Insulin-like growth factor-1 preserves salivary gland function after fractionated radiation

Kirsten H. Limesand, Jennifer L. Avila, Kerton Victory, Hui Hua Chang, Yoon Joo Shin, Oliver Grundmann, Rob R. Klein

Research output: Contribution to journalArticlepeer-review

32 Scopus citations


Purpose: Radiotherapy for head-and-neck cancer consists of fractionated radiation treatments that cause significant damage to salivary glands leading to chronic salivary gland dysfunction with only limited prevention and treatment options currently available. This study examines the feasibility of IGF-1 in preserving salivary gland function following a fractionated radiation treatment regimen in a pre-clinical model. Methods and Materials: Mice were exposed to fractionated radiation, and salivary gland function and histological analyses of structure, apoptosis, and proliferation were evaluated. Results: In this study, we report that treatment with fractionated doses of radiation results in a significant level of apoptotic cells in FVB mice after each fraction, which is significantly decreased in transgenic mice expressing a constitutively active mutant of Akt1 (myr-Akt1). Salivary gland function is significantly reduced in FVB mice exposed to fractionated radiation; however, myr-Akt1 transgenic mice maintain salivary function under the same treatment conditions. Injection into FVB mice of recombinant insulin-like growth factor-1 (IGF-1), which activates endogenous Akt, suppressed acute apoptosis and preserved salivary gland function after fractionated doses of radiation 30 to 90 days after treatment. FVB mice exposed to fractionated radiation had significantly lower levels of proliferating cell nuclear antigen-positive salivary acinar cells 90 days after treatment, which correlated with a chronic loss of function. In contrast, FVB mice injected with IGF-1 before each radiation treatment exhibited acinar cell proliferation rates similar to those of untreated controls. Conclusion: These studies suggest that activation of IGF-1-mediated pathways before head-and-neck radiation could modulate radiation-induced salivary gland dysfunction and maintain glandular homeostasis.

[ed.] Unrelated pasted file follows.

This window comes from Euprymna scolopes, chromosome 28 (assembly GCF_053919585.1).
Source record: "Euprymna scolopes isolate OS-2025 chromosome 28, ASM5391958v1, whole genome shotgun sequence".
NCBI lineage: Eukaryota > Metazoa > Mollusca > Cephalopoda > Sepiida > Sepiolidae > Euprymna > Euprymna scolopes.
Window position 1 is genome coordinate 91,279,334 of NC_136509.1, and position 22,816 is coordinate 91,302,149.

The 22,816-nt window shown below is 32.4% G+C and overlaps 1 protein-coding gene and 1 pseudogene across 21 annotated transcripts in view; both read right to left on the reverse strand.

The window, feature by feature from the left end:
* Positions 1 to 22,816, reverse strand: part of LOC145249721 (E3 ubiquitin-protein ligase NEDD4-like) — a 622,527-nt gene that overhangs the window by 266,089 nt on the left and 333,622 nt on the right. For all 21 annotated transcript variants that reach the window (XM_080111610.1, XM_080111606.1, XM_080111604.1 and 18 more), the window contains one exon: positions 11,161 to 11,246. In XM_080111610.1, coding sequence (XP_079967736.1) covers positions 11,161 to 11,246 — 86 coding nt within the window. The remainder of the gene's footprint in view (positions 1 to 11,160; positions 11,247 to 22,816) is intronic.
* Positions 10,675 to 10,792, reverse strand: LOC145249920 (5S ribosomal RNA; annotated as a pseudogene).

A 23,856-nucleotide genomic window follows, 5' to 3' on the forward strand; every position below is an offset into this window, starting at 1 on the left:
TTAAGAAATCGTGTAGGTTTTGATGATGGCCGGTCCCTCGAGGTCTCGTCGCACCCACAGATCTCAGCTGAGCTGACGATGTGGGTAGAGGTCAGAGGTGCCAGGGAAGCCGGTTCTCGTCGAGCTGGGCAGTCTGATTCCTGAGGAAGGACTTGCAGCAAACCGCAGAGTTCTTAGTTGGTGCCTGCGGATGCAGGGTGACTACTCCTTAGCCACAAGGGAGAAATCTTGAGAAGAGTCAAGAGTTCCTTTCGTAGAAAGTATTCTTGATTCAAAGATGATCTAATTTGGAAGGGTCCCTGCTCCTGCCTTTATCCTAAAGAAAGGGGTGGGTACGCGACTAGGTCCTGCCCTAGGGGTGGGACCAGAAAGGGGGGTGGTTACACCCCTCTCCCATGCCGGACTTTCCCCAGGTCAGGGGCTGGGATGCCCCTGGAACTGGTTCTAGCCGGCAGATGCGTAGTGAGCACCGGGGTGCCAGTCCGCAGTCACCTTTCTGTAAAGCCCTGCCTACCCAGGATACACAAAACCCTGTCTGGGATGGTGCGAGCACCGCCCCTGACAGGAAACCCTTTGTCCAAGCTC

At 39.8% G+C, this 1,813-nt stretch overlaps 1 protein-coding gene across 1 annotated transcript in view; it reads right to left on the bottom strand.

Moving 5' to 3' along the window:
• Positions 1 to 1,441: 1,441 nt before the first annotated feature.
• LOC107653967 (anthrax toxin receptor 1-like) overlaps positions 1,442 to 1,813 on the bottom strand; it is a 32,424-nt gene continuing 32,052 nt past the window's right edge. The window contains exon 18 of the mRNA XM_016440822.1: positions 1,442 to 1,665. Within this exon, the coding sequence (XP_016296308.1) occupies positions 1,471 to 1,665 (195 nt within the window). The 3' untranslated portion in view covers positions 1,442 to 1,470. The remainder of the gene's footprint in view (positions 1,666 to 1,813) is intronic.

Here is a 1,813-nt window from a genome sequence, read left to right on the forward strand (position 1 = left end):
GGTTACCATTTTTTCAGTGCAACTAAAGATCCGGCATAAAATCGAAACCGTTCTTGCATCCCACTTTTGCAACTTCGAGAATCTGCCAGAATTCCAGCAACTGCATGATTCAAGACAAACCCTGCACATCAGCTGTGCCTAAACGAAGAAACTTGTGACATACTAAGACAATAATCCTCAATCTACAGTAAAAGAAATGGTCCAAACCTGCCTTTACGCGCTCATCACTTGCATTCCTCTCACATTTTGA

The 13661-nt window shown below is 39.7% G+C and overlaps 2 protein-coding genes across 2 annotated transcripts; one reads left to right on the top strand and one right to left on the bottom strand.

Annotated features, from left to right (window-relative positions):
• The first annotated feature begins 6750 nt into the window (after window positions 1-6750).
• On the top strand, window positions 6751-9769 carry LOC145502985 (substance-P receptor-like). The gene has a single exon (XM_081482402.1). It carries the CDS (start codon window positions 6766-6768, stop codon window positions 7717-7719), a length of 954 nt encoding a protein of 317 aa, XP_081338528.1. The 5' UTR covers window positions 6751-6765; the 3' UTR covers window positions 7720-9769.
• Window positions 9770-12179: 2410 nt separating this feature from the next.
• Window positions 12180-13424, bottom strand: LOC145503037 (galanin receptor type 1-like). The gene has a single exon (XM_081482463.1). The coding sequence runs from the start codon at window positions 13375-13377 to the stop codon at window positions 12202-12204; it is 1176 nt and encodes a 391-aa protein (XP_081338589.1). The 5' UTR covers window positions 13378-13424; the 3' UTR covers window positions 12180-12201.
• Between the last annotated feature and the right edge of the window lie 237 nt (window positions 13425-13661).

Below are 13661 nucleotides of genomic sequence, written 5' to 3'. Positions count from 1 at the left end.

Original languageEnglish (US)
Pages (from-to)579-586
Number of pages8
JournalInternational Journal of Radiation Oncology Biology Physics
Issue number2
StatePublished - Oct 1 2010


  • Akt
  • IGF-1
  • apoptosis
  • salivary gland dysfunction
  • xerostomia

ASJC Scopus subject areas

  • Radiation
  • Oncology
  • Radiology Nuclear Medicine and imaging
  • Cancer Research


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